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The geometric algebra form of Maxwell’s equations in free space (or source free isotopic media with group velocity \( c \)) is the multivector equation

\begin{equation}\label{eqn:planewavesMultivector:20}

\lr{ \spacegrad + \inv{c}\PD{t}{} } F(\Bx, t) = 0.

\end{equation}

Here \( F = \BE + I c \BB \) is a multivector with grades 1 and 2 (vector and bivector components). The velocity \( c \) is called the group velocity since \( F \), or its components \( \BE, \BH \) satisfy the wave equation, which can be seen by pre-multiplying with \( \spacegrad – (1/c)\PDi{t}{} \) to find

\begin{equation}\label{eqn:planewavesMultivector:n}

\lr{ \spacegrad^2 – \inv{c^2}\PDSq{t}{} } F(\Bx, t) = 0.

\end{equation}

Let’s look at the frequency domain solution of this equation with a presumed phasor representation

\begin{equation}\label{eqn:planewavesMultivector:40}

F(\Bx, t) = \textrm{Re} \lr{ F(\Bk) e^{-j \Bk \cdot \Bx + j \omega t} },

\end{equation}

where \( j \) is a scalar imaginary, not necessarily with any geometric interpretation.

Maxwell’s equation reduces to just

\begin{equation}\label{eqn:planewavesMultivector:60}

0

=

-j \lr{ \Bk – \frac{\omega}{c} } F(\Bk).

\end{equation}

If \( F(\Bk) \) has a left multivector factor

\begin{equation}\label{eqn:planewavesMultivector:80}

F(\Bk) =

\lr{ \Bk + \frac{\omega}{c} } \tilde{F},

\end{equation}

where \( \tilde{F} \) is a multivector to be determined, then

\begin{equation}\label{eqn:planewavesMultivector:100}

\begin{aligned}

\lr{ \Bk – \frac{\omega}{c} }

F(\Bk)

&=

\lr{ \Bk – \frac{\omega}{c} }

\lr{ \Bk + \frac{\omega}{c} } \tilde{F} \\

&=

\lr{ \Bk^2 – \lr{\frac{\omega}{c}}^2 } \tilde{F},

\end{aligned}

\end{equation}

which is zero if \( \Norm{\Bk} = \ifrac{\omega}{c} \).

Let \( \kcap = \ifrac{\Bk}{\Norm{\Bk}} \), and \( \Norm{\Bk} \tilde{F} = F_0 + F_1 + F_2 + F_3 \), where \( F_0, F_1, F_2, \) and \( F_3 \) are respectively have grades 0,1,2,3. Then

\begin{equation}\label{eqn:planewavesMultivector:120}

\begin{aligned}

F(\Bk)

&= \lr{ 1 + \kcap } \lr{ F_0 + F_1 + F_2 + F_3 } \\

&=

F_0 + F_1 + F_2 + F_3

+

\kcap F_0 + \kcap F_1 + \kcap F_2 + \kcap F_3 \\

&=

F_0 + F_1 + F_2 + F_3

+

\kcap F_0 + \kcap \cdot F_1 + \kcap \cdot F_2 + \kcap \cdot F_3

+

\kcap \wedge F_1 + \kcap \wedge F_2 \\

&=

\lr{

F_0 + \kcap \cdot F_1

}

+

\lr{

F_1 + \kcap F_0 + \kcap \cdot F_2

}

+

\lr{

F_2 + \kcap \cdot F_3 + \kcap \wedge F_1

}

+

\lr{

F_3 + \kcap \wedge F_2

}.

\end{aligned}

\end{equation}

Since the field \( F \) has only vector and bivector grades, the grades zero and three components of the expansion above must be zero, or

\begin{equation}\label{eqn:planewavesMultivector:140}

\begin{aligned}

F_0 &= – \kcap \cdot F_1 \\

F_3 &= – \kcap \wedge F_2,

\end{aligned}

\end{equation}

so

\begin{equation}\label{eqn:planewavesMultivector:160}

\begin{aligned}

F(\Bk)

&=

\lr{ 1 + \kcap } \lr{

F_1 – \kcap \cdot F_1 +

F_2 – \kcap \wedge F_2

} \\

&=

\lr{ 1 + \kcap } \lr{

F_1 – \kcap F_1 + \kcap \wedge F_1 +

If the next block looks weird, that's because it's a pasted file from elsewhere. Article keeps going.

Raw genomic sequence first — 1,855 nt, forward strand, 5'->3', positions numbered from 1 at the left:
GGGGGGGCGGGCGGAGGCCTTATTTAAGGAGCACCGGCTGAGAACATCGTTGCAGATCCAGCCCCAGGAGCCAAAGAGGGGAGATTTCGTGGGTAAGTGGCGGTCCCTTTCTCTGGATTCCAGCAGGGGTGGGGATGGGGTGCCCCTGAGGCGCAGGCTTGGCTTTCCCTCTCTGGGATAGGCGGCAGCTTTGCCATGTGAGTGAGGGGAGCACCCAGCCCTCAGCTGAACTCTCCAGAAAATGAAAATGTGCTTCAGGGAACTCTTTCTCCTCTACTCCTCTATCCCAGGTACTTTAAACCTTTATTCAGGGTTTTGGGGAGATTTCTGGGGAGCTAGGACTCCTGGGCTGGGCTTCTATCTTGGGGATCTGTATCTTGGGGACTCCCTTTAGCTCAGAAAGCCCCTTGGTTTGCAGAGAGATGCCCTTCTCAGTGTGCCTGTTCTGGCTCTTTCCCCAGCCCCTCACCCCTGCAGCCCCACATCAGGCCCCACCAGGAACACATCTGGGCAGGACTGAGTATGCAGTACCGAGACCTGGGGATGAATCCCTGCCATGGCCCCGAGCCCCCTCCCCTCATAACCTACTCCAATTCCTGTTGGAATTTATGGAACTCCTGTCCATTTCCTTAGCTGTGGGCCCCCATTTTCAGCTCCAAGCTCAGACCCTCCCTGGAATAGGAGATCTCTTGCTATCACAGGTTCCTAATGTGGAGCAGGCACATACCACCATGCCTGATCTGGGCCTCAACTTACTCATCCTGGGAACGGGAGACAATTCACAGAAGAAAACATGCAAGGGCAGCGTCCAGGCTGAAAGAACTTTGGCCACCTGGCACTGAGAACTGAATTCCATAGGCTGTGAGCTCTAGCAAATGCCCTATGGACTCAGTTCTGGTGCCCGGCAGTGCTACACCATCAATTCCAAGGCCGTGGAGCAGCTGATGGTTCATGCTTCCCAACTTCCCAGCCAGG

F_2 – \kcap F_2 + \kcap \cdot F_2

}.

\end{aligned}

\end{equation}

The multivector \( 1 + \kcap \) has the projective property of gobbling any leading factors of \( \kcap \)

\begin{equation}\label{eqn:planewavesMultivector:180}

\begin{aligned}

(1 + \kcap)\kcap

&= \kcap + 1 \\

&= 1 + \kcap,

\end{aligned}

\end{equation}

so for \( F_i \in F_1, F_2 \)

\begin{equation}\label{eqn:planewavesMultivector:200}

(1 + \kcap) ( F_i – \kcap F_i )

=

(1 + \kcap) ( F_i – F_i )

= 0,

\end{equation}

leaving

\begin{equation}\label{eqn:planewavesMultivector:220}

F(\Bk)

=

\lr{ 1 + \kcap } \lr{

\kcap \cdot F_2 +

\kcap \wedge F_1

}.

\end{equation}

For \( \kcap \cdot F_2 \) to be non-zero \( F_2 \) must be a bivector that lies in a plane containing \( \kcap \), and \( \kcap \cdot F_2 \) is a vector in that plane that is perpendicular to \( \kcap \). On the other hand \( \kcap \wedge F_1 \) is non-zero only if \( F_1 \) has a non-zero component that does not lie in along the \( \kcap \) direction, but \( \kcap \wedge F_1 \), like \( F_2 \) describes a plane that containing \( \kcap \). This means that having both bivector and vector free variables \( F_2 \) and \( F_1 \) provide more degrees of freedom than required. For example, if \( \BE \) is any vector, and \( F_2 = \kcap \wedge \BE \), then

\begin{equation}\label{eqn:planewavesMultivector:240}

\begin{aligned}

\lr{ 1 + \kcap }

\kcap \cdot F_2

&=

\lr{ 1 + \kcap }

\kcap \cdot \lr{ \kcap \wedge \BE } \\

&=

\lr{ 1 + \kcap }

\lr{

\BE

–

\kcap \lr{ \kcap \cdot \BE }

} \\

&=

\lr{ 1 + \kcap }

\kcap \lr{ \kcap \wedge \BE } \\

&=

\lr{ 1 + \kcap }

\kcap \wedge \BE,

\end{aligned}

\end{equation}

which has the form \( \lr{ 1 + \kcap } \lr{ \kcap \wedge F_1 } \), so the solution of the free space Maxwell’s equation can be written

\begin{equation}\label{eqn:planewavesMultivector:260}

\boxed{

F(\Bx, t)

=

\textrm{Re} \lr{

\lr{ 1 + \kcap }

\BE\,

e^{-j \Bk \cdot \Bx + j \omega t}

}

,

}

\end{equation}

where \( \BE \) is any vector for which \( \BE \cdot \Bk = 0 \).

Ross6 years agoclear and elegant